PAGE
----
“Carrying around a Walkman with three to four CDs with 12 to 15 songs [per disc] on them or maxing out your phone memory with downloaded songs isn’t necessary anymore, especially when you can stream millions of songs for $9.99 per month virtually taking up no space on your phone.”

Surprising Results

Perhaps with all of the hype that vinyl has received over the past several years, the group went into this comparison thinking vinyl would sound warmer and “more musical.”

Surprisingly each listener was stunned at how good CD sounded in direct comparison to vinyl.

Unlike older, hardcore audiophiles who are wed to preconceived ideas regardless of circumstances, the three were ultimately just as open to buying CDs after this small listening comparison.

It’s important to note that all three still find vinyl an exciting format, and have no plans to give up on the technology. 

The video shows the 20-somethings participating in the comparison, which featured a track from the album Moving Pictures by progressive rock band Rush, and a track from the album Helplessness Blues by indie folk-rock band Fleet Foxes. 

Here are the results of the challenge. If you would like to put on a pair of headphones and see if you can tell the difference between the vinyl and CD recordings to "beat the Millennials," go for it.

Vinyl vs. CD Answer Key 

​Content ID: 

  • Content 1: Rush, Moving Pictures
  • Content 2: Fleet Foxes, Helplessness Blues

First Listening Test:

  • Format 1: Vinyl
  • Format 2: CD

Second Listening Test:

  • Format 1: CD
  • Format 2: Vinyl

Next in the CE Pro Millennial Blind Music Challenge will be CDs vs. streaming media.



  About the Author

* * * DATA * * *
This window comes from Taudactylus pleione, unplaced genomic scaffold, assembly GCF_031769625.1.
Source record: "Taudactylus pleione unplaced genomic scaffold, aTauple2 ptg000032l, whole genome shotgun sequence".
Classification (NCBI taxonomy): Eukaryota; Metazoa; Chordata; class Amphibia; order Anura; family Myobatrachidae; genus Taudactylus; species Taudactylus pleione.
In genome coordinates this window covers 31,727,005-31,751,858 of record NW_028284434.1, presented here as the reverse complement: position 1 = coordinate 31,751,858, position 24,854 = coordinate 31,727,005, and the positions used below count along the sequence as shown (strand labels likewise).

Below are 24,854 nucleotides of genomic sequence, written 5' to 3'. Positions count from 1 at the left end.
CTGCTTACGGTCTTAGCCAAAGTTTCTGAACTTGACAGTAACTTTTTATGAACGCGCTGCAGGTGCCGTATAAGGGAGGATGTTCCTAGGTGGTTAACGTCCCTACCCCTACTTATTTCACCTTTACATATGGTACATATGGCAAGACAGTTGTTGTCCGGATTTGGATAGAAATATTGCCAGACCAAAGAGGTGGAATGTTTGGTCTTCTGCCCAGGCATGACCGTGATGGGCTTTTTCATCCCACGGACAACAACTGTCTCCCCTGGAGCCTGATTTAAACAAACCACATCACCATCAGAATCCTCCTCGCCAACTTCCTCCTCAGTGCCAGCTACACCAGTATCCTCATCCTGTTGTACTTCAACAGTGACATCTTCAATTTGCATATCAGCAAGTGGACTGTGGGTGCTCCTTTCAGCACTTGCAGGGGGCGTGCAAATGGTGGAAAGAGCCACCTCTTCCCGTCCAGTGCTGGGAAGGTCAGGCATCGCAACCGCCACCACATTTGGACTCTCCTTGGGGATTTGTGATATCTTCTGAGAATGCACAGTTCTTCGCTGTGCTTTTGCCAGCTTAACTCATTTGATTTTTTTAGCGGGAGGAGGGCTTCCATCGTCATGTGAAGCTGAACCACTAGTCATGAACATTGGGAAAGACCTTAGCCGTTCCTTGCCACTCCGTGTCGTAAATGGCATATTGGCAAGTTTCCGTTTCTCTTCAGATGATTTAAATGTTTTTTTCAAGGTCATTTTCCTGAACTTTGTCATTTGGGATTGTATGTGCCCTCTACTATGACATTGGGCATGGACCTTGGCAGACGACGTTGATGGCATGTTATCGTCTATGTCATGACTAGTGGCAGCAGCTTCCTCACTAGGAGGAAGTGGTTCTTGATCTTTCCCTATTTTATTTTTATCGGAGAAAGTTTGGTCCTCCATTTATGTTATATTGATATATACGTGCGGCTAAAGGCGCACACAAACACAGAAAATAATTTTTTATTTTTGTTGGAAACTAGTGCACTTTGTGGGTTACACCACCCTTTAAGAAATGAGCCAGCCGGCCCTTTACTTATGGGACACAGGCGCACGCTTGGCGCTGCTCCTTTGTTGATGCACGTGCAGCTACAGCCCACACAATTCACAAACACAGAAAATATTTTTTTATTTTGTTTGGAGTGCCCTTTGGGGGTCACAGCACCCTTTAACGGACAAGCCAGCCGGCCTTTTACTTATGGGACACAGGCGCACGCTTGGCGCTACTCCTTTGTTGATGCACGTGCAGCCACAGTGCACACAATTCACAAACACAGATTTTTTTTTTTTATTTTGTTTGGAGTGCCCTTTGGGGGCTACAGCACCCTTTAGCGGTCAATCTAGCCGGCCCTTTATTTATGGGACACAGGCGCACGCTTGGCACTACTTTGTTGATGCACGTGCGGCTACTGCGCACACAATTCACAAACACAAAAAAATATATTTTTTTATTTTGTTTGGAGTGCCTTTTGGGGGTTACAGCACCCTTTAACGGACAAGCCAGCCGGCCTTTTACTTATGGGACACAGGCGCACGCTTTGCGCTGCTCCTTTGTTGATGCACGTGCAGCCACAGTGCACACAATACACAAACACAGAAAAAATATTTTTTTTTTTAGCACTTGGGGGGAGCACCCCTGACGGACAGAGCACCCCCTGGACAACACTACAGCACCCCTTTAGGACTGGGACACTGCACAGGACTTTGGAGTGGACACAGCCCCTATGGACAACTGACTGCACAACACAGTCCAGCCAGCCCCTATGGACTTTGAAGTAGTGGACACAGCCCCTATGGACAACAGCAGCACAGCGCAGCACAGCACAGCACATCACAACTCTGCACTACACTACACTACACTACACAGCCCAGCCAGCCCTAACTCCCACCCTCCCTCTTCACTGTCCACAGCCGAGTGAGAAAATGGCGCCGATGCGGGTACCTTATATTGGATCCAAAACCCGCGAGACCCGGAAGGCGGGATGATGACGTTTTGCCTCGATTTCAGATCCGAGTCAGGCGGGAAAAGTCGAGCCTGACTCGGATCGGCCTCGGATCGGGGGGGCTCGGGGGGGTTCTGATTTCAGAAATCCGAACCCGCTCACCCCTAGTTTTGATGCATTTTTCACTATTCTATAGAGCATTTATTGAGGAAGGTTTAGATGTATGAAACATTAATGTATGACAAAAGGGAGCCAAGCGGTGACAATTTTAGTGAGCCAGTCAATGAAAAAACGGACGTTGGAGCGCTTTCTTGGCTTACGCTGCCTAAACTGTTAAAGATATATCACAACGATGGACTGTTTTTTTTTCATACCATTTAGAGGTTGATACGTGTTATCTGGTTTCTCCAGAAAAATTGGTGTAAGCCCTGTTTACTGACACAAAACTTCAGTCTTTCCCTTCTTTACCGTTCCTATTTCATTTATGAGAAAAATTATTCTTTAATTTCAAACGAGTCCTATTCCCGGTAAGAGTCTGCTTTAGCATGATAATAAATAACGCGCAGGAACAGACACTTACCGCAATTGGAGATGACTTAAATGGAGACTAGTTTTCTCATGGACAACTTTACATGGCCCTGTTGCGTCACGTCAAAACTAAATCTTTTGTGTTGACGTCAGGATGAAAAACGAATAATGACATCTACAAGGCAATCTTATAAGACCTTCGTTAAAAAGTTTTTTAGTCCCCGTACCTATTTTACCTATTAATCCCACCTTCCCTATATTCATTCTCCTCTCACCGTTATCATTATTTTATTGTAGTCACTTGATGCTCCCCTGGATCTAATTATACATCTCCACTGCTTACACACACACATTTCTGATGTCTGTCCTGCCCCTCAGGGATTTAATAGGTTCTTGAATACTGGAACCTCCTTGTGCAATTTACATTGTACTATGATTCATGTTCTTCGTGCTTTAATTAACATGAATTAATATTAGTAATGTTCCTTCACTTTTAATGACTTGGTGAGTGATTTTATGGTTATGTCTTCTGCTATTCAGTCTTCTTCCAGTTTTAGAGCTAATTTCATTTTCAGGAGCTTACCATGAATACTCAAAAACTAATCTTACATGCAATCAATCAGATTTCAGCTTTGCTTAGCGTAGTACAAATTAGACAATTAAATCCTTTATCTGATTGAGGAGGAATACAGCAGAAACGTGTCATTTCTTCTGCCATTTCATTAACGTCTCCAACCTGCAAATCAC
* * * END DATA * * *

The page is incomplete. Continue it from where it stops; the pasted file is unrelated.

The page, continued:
Bob is an audio enthusiast who has written about consumer electronics for various publications within Massachusetts before joining the staff of CE Pro in 2000. Bob is THX Level I certified, and he's also taken classes from the Imaging Science Foundation (ISF) and Home Acoustics Alliance (HAA). Bob also serves as the technology editor for CE Pro's sister publication Commercial Integrator. In addition, he's studied guitar and music theory at Sarrin Music Studios in Wakefield, Mass., and he also studies Kyokushin karate at 5 Dragons in Haverhill, Mass. Have a suggestion or a topic you want to read more about? Email Robert at [email protected]

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View Robert Archer's complete profile.



  Article Topics


Speakers · Loudspeakers · In-Ceiling/In-Wall · Wireless · Audio/Video · Distributed Audio · Media · Videos · CD Player · Millennials · Onkyo · Skywalker · Stereo · Thorens · All Topics
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Comments

Posted by bobrapoport on April 11, 2018

Its not really surprising they would choose CD over vinyl, with 30 dB more dynamic range that vinyl, CD’s can be played at higher volume and deliver sound thats much closer to the original master recording as a result. The same thing happens when comparing CD to Blu-ray, the BD adds another 30 dB dynamic range for a one to one copy of the original master recording, the holy grail of high fidelity.  Many vinyl lovers forget what the words “high fidelity” means, true to the original.

Posted by bobrapoport on April 11, 2018

Its not really surprising they would choose CD over vinyl, with 30 dB more dynamic range that vinyl, CD’s can be played at higher volume and deliver sound thats much closer to the original master recording as a result. The same thing happens when comparing CD to Blu-ray, the BD adds another 30 dB dynamic range for a one to one copy of the original master recording, the holy grail of high fidelity.  Many vinyl lovers forget what the words “high fidelity” means, true to the original.